The question is whether these people are really looking for the company to add more features to the service rather than making the experience consistent and enjoyable across a host of platforms (which is what the company has demonstrably done in 2012), and whether or not that would constitute innovation rather than adding clutter to a service that essentially needs to be simple in order to add value.

Either way, 2012 will go down in history as the year when Twitter suffered significant backlash from third-party developers who felt betrayed by some of the decisions the company has made, primarily in its own interest and in contrast to the once ‘open’ nature of its platform.


This is very noteworthy, because it’s this vast ecosystem of developers that was responsible for much of Twitter’s growth in the early years, and many have called Twitter’s recent moves to curtail some of their freedoms ‘stabs in the backs’ of the very people who are in no small part responsible for its present-day success.

Most notably, Twitter clashed with the likes of LinkedIn, Instagram, Tumblr, PeopleBrowsr and StockTwits – but more on that later.

In 2012, it also faced quite some criticism for its – sometimes inconsistent – censorship and account suspension policies. And that’s also the first thing we’re going to zoom in on for our extensive look back at Twitter’s year – with the convenient added benefit of hindsight.

All tweets must flow, except …

In early 2012, Twitter came under rather heavy fire after revealing in a blog post that it would start censoring tweets on a per-country basis, with many left wondering how it would use that ‘power’.

Reporters Without Borders, an organization that defends freedom of information worldwide, wrote an open letter to Twitter co-founder and chairman Jack Dorsey to ‘voice deep concern’ about Twitter’s geolocated censorship plans, and the Electronic Frontier Foundation weighed in too.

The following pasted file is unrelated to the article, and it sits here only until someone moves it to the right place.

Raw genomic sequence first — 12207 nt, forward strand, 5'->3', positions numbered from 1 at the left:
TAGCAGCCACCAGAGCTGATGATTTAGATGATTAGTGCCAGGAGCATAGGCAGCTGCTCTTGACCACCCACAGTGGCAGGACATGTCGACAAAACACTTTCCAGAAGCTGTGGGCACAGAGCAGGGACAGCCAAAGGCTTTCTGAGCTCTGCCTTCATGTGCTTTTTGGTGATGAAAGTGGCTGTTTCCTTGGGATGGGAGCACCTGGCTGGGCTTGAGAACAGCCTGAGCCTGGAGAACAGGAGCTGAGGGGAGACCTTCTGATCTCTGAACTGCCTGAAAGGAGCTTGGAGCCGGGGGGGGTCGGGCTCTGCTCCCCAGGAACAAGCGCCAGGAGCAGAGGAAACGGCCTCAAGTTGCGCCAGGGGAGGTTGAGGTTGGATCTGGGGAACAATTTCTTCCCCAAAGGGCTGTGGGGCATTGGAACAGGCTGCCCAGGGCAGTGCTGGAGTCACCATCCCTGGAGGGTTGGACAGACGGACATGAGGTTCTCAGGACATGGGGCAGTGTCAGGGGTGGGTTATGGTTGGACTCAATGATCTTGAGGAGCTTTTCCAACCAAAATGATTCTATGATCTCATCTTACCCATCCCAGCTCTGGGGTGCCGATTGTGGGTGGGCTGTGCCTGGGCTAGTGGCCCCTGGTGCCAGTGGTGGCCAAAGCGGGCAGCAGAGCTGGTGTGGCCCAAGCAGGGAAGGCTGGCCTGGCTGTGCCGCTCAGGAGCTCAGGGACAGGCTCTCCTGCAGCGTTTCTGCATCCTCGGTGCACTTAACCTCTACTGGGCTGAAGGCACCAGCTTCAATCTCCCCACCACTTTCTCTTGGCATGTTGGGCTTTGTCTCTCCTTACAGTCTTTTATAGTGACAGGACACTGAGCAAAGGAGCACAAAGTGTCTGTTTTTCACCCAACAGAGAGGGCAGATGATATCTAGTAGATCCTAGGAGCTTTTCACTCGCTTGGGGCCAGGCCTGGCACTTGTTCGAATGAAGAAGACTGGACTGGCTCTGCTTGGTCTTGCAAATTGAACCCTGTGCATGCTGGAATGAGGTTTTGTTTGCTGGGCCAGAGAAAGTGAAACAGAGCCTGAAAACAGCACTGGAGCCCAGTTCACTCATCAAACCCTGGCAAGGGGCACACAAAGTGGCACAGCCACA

In reality, Twitter basically said it would now be able to censor tweets in a single country, abiding to local laws while making sure the content remained visible to most of the rest of the world.

Furthermore, the company clearly stated that it would censor tweets only when required to do so in response to what they consider “a valid and applicable legal request”.

TNW’s Nancy Messieh nailed it in a follow-up post to the announcement, and even the title reflected the essence of it all: “Twitter isn’t censoring you. Your government is.”

Jillian C. York, Director for International Freedom of Expression at the EFF, also said that Twitter simply isn’t above the law.

It didn’t stop Twitter PR from having to deal with a number of firestorms big and small over the course of last year: you may remember the suspension of four accounts critical of French politician Nicolas Sarkozy, the recent suspension and quick reinstating of a prominent Anonymous account, the suspension of an account from a vocal critic of NBC’s delayed Olympics coverage, and more.

The first instance of country-specific censorship by Twitter only surfaced in October 2012, however, when an apparent neo-Nazi organization was silenced in Germany.

In related news, Twitter in April 2012 moved to sue five companies that enabled users to send spam over its network.

Constant clashing with third-party developers